At the end of the Supreme Court’s most recent term, the Court released its long-awaited ruling in PDR Network, LLC v. Carlton & Harris Chiropractic, Inc., 139 S. Ct. 2051 (June 20, 2019)—a case that could have carried far-reaching ramifications for Telephone Consumer Protection Act (“TCPA”) litigation nationwide. The Supreme Court granted review to consider whether the Administrative Orders Review Act (also known as the Hobbs Act), 28 U.S.C. § 2342(1), requires district courts to accept the FCC’s legal interpretation of the statutory term “unsolicited advertisement” under the TCPA. Continue Reading
A recent decision by the Eleventh Circuit will make it more difficult for plaintiffs to establish standing to sue under the Telephone Consumer Protection Act (TCPA). In Salcedo v. Hanna, et al., Case No. 17-14077, 2019 U.S. App. LEXIS 25967 (11th Cir. Aug. 28, 2019), the Eleventh Circuit ruled that a single text message did not cause sufficient harm to sue in federal court. As a result, “single text message” TCPA cases may be a thing of the past, at least in the federal courts across the three States in the Eleventh Circuit (Florida, Georgia, and Alabama). However, given conflict with a ruling by the Ninth Circuit, the issue may now be ripe for decision by the U.S. Supreme Court. Continue Reading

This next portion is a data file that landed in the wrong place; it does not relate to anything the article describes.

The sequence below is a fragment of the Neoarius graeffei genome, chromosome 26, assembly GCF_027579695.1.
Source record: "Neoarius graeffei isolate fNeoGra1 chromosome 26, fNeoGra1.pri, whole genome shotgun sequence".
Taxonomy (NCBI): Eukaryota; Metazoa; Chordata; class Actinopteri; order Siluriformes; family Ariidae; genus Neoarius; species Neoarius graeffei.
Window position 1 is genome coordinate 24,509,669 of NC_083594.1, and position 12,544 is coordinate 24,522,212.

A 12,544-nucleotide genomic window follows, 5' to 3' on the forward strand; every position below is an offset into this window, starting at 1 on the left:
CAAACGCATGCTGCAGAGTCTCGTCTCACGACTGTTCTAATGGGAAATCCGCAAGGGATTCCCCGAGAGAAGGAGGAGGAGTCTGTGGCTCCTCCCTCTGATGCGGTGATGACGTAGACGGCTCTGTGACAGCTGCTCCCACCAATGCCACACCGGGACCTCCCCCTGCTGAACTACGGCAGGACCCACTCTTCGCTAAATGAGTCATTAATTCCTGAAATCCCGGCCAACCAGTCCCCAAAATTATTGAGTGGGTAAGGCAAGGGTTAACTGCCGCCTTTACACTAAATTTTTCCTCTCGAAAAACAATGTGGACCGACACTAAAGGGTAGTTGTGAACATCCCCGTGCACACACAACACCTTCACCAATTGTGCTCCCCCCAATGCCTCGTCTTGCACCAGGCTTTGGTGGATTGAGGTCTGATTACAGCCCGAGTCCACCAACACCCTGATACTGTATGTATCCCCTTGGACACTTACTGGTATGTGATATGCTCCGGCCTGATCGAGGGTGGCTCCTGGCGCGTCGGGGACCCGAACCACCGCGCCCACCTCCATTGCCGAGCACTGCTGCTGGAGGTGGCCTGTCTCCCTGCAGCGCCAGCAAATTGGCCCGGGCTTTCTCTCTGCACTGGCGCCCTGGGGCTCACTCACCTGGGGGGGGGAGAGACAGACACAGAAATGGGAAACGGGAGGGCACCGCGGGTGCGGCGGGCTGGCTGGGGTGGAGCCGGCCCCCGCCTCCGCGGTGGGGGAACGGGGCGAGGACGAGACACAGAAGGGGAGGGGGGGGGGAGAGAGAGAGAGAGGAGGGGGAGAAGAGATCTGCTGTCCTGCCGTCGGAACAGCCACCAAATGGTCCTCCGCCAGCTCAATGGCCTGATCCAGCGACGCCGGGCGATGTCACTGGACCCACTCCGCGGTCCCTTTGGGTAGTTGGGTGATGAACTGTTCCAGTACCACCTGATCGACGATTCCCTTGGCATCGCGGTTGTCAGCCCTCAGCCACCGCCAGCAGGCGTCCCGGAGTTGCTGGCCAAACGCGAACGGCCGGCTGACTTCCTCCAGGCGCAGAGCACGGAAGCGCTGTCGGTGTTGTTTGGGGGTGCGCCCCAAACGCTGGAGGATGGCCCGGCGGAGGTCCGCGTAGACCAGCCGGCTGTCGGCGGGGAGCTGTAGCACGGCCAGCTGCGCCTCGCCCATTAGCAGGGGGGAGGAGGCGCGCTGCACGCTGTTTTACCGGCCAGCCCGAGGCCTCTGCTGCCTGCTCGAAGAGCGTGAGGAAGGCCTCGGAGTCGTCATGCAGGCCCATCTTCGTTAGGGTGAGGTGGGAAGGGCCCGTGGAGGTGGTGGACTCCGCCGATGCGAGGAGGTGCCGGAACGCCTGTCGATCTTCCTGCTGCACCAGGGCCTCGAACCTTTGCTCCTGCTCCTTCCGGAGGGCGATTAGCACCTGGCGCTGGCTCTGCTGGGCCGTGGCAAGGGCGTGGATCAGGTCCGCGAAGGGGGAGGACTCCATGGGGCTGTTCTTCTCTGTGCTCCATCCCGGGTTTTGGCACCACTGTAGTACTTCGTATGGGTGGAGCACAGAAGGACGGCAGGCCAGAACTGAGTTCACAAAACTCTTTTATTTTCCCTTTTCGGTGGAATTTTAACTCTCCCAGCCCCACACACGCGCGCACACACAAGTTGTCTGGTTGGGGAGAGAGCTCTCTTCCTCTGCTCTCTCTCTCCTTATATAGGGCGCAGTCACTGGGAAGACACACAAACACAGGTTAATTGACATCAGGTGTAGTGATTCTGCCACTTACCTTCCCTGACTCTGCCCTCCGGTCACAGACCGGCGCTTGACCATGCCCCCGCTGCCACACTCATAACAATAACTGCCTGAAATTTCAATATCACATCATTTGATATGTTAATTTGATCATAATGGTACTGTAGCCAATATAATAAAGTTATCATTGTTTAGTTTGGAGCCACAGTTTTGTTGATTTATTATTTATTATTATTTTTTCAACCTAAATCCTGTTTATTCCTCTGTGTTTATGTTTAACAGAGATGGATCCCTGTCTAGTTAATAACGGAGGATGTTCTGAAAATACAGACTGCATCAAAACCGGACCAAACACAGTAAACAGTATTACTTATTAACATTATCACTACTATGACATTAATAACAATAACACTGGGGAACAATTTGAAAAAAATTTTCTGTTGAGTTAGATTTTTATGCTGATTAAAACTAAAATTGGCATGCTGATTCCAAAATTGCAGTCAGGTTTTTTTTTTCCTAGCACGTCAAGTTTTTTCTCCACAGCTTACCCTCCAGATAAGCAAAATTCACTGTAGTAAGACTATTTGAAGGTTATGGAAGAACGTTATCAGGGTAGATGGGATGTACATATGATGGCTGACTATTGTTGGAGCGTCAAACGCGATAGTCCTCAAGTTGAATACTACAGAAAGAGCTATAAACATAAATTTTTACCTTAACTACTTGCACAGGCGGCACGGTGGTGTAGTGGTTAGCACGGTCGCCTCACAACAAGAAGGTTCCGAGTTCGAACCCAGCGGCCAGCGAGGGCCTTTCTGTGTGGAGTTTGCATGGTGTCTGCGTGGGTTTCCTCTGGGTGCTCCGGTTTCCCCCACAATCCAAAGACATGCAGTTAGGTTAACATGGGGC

The U.S. Supreme Court’s ruling in AT&T Mobility v. Concepcion, 563 U.S. 333 (2011) caused a shockwave in California’s class action bar when it held that the Federal Arbitration Act (“FAA”) preempted California’s former Discover Bank rule prohibiting arbitration clauses in consumer contracts from including a pre-dispute waiver of a plaintiff’s right to seek class action relief. After the decision in Concepcion, mandatory arbitration and corresponding class action waivers became the norm in consumer contracts. Many of the arbitration clauses in these consumer agreements, however, also included language prohibiting the plaintiff from obtaining relief for anyone other than the plaintiff. Courts interpreted this language as a pre-dispute waiver of a plaintiff’s right to seek “public injunctive relief” (i.e. injunctive relief that has the primary purpose and effect of prohibiting acts that threaten future injury to the general public) under California’s consumer protection statutes. Recent decisions by the California Supreme Court and the Ninth Circuit, however, confirm that a plaintiff cannot waive his or her right to seek public injunctive relief under California’s consumer statutes. Consumer-focused businesses that include arbitration clauses in their account agreements should reevaluate their arbitration clauses in light of California’s prohibition on the waiver of a plaintiff’s right to seek public injunctive relief. Continue Reading
In the last few months, a handful of class actions have been filed challenging label claims regarding the treatment of the animals providing the food item in question. This appears to be a new food litigation trend, as plaintiffs’ attorneys invoke the purchasing public’s apparent concern for “clean”, “pure”, “healthy”, and “organic” food items. Continue Reading